Furthermore, to develop intrinsically-motivated readers, language teachers should constantly take into account the reading needs and diversity of the learners, and continuously develop their reading motivation. Reading material should reflect the individuality of the learner; the learner should be able to identify with the content; and the reading material should address a variety of aspects according to the learner's developmental stage. When learners are allowed a choice of reading texts, their intrinsic motivation is increased. Learners will be more willing to read texts that reflect their field of experience, interests and needs, as well as reading texts that contain lively imagery. According to the Ontario Ministry of Education ([OME], 2003), a stimulating and diverse reading environment should be created where the reading material reflects the cultural diversity of the school and the community. The time limit sometimes set by teachers to read a text can demotivate learners. The teacher should allow enough time for reading texts, as this will increase the learners' levels of reading competence.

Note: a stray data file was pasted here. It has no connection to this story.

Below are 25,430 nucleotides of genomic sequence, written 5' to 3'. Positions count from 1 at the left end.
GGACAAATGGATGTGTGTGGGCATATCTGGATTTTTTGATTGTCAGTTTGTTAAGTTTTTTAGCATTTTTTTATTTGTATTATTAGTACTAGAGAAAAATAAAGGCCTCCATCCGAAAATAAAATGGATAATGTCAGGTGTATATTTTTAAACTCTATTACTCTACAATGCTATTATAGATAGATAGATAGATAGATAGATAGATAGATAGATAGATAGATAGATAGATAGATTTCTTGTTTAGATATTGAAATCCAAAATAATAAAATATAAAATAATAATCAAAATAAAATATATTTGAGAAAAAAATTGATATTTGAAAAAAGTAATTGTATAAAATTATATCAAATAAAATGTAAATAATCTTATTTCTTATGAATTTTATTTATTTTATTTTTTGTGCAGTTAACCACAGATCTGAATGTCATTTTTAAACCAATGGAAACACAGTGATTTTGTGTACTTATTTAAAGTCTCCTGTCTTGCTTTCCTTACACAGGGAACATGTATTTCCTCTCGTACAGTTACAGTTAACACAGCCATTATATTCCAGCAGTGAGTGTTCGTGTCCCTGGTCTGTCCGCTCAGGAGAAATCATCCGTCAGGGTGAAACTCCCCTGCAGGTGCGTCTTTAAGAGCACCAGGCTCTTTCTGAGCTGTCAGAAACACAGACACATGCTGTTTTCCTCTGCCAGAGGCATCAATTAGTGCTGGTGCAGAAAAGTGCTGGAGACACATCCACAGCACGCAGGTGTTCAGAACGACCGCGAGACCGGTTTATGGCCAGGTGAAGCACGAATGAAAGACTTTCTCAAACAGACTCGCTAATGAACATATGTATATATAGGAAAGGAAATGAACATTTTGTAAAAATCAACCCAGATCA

Gender differences should also be taken into account. According to Duckworth and Seligman (2006), Eccles, Wigfield, Harold and Blumenfeld (1993), Marsh (1989) and Wigfield, Eccles, Yoon, Harold, Arbreton, Freedman-Doan and Blumenfeld (1997), girls have higher levels of reading competence, they recognise the value of reading and their higher academic achievement can be attributed to their self-discipline. Girls are more involved in reading activities, will talk to their friends about what they have read and indulge in reading. Boys, on the other hand, are not as indulgent as girls when it comes to reading as they are more competitive with regard to reading.

According to Bandura's socio-cognitive theory (1982), the relationship between goal setting and self-esteem is an important source of learner motivation. In this regard, it is important that the language teacher will prepare the first reading task at the beginning of the new school year or term in such a way that the learners can master it. If the learner is exposed to an easier reading task, one that he or she can accomplish, and more difficult reading tasks are added systematically, the learner's self-esteem (or literacy) levels are increased in the process and he or she starts to enjoy reading activities, which is indicative of intrinsic motivation with regard to a reading task.